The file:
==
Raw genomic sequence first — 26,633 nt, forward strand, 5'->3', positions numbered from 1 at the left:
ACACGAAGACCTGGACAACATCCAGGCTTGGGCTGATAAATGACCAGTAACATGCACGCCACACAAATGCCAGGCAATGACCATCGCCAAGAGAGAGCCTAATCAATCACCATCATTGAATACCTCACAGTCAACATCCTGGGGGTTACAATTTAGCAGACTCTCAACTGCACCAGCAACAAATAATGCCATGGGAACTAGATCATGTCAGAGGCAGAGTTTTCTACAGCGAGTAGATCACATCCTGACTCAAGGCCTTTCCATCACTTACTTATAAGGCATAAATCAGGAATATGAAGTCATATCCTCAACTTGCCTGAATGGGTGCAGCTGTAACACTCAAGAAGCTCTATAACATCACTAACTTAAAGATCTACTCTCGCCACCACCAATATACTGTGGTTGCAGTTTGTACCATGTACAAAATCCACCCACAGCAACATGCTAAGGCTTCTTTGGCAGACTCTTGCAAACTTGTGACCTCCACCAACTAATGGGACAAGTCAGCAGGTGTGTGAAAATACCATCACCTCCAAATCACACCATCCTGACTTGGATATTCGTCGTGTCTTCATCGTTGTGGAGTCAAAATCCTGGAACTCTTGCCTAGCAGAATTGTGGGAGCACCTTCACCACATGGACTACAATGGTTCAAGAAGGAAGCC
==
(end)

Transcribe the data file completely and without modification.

Raw genomic sequence first — 26,633 nt, forward strand, 5'->3', positions numbered from 1 at the left:
ACACGAAGACCTGGACAACATCCAGGCTTGGGCTGATAAATGACCAGTAACATGCACGCCACACAAATGCCAGGCAATGACCATCGCCAAGAGAGAGCCTAATCAATCACCATCATTGAATACCTCACAGTCAACATCCTGGGGGTTACAATTTAGCAGACTCTCAACTGCACCAGCAACAAATAATGCCATGGGAACTAGATCATGTCAGAGGCAGAGTTTTCTACAGCGAGTAGATCACATCCTGACTCAAGGCCTTTCCATCACTTACTTATAAGGCATAAATCAGGAATATGAAGTCATATCCTCAACTTGCCTGAATGGGTGCAGCTGTAACACTCAAGAAGCTCTATAACATCACTAACTTAAAGATCTACTCTCGCCACCACCAATATACTGTGGTTGCAGTTTGTACCATGTACAAAATCCACCCACAGCAACATGCTAAGGCTTCTTTGGCAGACTCTTGCAAACTTGTGACCTCCACCAACTAATGGGACAAGTCAGCAGGTGTGTGAAAATACCATCACCTCCAAATCACACCATCCTGACTTGGATATTCGTCGTGTCTTCATCGTTGTGGAGTCAAAATCCTGGAACTCTTGCCTAGCAGAATTGTGGGAGCACCTTCACCACATGGACTACAATGGTTCAAGAAGGAAGCC